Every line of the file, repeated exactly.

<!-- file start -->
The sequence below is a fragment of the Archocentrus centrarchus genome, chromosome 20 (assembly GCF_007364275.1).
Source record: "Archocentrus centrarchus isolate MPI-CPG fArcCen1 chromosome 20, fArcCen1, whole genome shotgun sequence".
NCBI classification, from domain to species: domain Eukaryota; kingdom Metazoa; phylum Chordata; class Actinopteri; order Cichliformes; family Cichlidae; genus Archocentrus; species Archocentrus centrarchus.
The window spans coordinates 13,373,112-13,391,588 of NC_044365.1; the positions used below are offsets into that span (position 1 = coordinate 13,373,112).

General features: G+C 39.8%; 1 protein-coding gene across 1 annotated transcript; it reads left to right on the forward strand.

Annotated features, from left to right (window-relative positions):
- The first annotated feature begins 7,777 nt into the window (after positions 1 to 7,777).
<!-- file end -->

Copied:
The sequence below is a fragment of the Archocentrus centrarchus genome, chromosome 20 (assembly GCF_007364275.1).
Source record: "Archocentrus centrarchus isolate MPI-CPG fArcCen1 chromosome 20, fArcCen1, whole genome shotgun sequence".
NCBI classification, from domain to species: domain Eukaryota; kingdom Metazoa; phylum Chordata; class Actinopteri; order Cichliformes; family Cichlidae; genus Archocentrus; species Archocentrus centrarchus.
The window spans coordinates 13,373,112-13,391,588 of NC_044365.1; the positions used below are offsets into that span (position 1 = coordinate 13,373,112).

General features: G+C 39.8%; 1 protein-coding gene across 1 annotated transcript; it reads left to right on the forward strand.

Annotated features, from left to right (window-relative positions):
- The first annotated feature begins 7,777 nt into the window (after positions 1 to 7,777).